Published: January 1, 2011
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Eyes in Photography – New York – Photographer Alex Guofeng Cao
The most recent body of work by Cao is a series of images of popular culture icons. At a glance almost anyone can identify some if not all of the characters in the menagerie of stars. But, upon closer inspection, one can see that these stars are composed of a constellation of tiny repetitive images each slightly differing from its neighbors. The arrays of miniscule visages that compose and conspire to form the larger portraits are iconic images themselves. The plot thickens as one realizes that there is a play, a dialogue between the chosen characters that inhabit each other.
The method of creation for Cao is really that of composing a mosaic of memories into an impression of the present. Impressed and greatly influenced by the ideal forms and proportions of the iconic and statuesque sculptures of the ancient Egypt, Greek and Roman eras, Cao’s works can be said to have their roots in western antiquity. Another great source of inspiration are impressions from his trip a decade ago of the mosaic floors and walls of Naples and Pompeii. It’s the combination of these two base strategies that allows Caos’ works to take shape.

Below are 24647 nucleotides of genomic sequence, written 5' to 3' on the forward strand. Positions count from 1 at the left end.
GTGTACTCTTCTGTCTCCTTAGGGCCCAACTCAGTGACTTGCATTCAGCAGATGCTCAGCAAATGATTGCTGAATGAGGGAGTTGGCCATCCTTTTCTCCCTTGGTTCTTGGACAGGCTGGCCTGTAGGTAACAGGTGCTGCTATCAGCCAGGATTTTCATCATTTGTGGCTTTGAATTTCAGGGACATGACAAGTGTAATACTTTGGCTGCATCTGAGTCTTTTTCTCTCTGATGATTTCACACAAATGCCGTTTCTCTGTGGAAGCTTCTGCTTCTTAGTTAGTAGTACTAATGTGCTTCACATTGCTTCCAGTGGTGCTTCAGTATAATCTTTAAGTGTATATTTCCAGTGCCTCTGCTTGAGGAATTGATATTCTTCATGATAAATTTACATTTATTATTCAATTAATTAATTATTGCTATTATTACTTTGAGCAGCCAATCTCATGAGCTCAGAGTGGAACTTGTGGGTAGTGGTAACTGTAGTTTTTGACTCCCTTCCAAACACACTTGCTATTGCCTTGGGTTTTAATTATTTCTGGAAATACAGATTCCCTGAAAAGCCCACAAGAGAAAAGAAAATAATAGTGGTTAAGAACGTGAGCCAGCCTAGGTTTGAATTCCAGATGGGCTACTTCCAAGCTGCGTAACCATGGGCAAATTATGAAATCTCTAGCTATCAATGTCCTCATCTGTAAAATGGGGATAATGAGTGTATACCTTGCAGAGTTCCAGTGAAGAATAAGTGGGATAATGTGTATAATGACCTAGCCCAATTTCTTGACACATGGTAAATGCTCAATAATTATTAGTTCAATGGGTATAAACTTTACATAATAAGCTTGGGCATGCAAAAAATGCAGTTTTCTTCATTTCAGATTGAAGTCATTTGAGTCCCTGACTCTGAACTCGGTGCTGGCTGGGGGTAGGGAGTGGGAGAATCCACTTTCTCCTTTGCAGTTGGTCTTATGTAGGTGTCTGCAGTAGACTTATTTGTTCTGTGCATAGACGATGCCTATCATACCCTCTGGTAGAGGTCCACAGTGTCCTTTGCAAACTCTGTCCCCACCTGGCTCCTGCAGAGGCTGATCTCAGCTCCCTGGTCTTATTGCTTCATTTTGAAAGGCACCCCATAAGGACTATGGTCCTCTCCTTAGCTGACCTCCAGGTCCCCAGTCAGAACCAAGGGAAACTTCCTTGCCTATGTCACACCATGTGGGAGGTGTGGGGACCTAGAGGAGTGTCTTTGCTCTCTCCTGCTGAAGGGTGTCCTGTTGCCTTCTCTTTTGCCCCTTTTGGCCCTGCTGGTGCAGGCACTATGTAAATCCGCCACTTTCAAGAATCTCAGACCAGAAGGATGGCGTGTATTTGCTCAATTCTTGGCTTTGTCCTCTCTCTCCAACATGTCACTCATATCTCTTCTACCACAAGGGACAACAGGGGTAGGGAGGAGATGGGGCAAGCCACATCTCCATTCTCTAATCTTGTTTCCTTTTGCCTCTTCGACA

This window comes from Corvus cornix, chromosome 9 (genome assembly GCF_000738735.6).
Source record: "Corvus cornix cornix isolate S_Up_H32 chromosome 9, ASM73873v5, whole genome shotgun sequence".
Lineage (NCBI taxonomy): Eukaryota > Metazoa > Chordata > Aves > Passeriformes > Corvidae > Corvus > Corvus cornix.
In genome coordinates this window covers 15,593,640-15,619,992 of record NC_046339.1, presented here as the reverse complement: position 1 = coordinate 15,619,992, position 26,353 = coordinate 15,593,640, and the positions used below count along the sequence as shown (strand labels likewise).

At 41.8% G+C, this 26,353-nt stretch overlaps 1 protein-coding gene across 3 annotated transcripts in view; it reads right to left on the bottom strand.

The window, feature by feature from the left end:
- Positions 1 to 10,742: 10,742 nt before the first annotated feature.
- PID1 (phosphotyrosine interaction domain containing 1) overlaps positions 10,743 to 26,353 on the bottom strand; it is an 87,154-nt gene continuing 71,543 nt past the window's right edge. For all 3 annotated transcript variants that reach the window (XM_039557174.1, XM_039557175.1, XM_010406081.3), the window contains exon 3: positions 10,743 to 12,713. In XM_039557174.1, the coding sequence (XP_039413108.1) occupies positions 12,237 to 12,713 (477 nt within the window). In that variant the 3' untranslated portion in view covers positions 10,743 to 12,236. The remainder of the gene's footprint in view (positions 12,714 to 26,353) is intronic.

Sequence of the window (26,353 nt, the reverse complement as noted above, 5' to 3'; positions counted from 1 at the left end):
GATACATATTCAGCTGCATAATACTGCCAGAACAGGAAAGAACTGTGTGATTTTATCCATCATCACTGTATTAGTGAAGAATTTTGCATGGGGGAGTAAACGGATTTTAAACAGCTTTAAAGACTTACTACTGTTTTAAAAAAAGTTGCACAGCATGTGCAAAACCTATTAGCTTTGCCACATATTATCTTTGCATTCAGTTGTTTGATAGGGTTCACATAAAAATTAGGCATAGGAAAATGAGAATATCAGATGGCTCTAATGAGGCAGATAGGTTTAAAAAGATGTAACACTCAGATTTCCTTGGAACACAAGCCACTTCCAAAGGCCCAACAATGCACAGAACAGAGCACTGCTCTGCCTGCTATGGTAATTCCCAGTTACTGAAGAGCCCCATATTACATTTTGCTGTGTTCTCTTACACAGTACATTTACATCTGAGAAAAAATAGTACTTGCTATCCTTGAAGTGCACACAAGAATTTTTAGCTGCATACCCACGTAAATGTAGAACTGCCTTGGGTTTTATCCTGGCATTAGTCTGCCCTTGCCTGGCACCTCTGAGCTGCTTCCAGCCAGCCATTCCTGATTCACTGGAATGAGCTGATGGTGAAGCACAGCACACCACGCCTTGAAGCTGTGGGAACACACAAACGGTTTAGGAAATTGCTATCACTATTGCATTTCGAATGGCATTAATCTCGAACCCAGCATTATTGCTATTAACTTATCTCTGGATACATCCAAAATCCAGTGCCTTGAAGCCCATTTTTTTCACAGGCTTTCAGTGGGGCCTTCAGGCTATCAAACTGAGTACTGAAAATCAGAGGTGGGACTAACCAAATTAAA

The images are imposing and arresting to say the least. With their immense dimensions, their presence can be felt from quite a distance away. The powerful oversized main images and the armies of tiny images that compose them are specifically paired to create a dialogue. The histories and backgrounds of each of the characters are pitted against each other. The image of Marilyn Monroe is populated by countless diminutive images of the Mona Lisa. These two women are, arguably, the most famous women in the world. They share an unusual bond in that they are both, in some ways, fictional characters. The pairing also suggests another connection in that they are both fantasies. One is the fantasy of the 20th century and the other is the singular fantasy and imagination of DaVinci.
As one looks closer and closer at the images and scrutinize all the intricate details, one may begin to realize that hidden within the sea of tiny repetitive images are carefully chosen codes and clues that the author inserted in strategic locations, as a reminder of the events and situations in which these characters were involved in history.
In the end, the process of encoding and layering of information of the times is ultimately the goal. As time passes, so does information get deposited into the works. These images undergo evolution and change as time passes, and they bear the marks of a collection of history, as well as the author’s intent.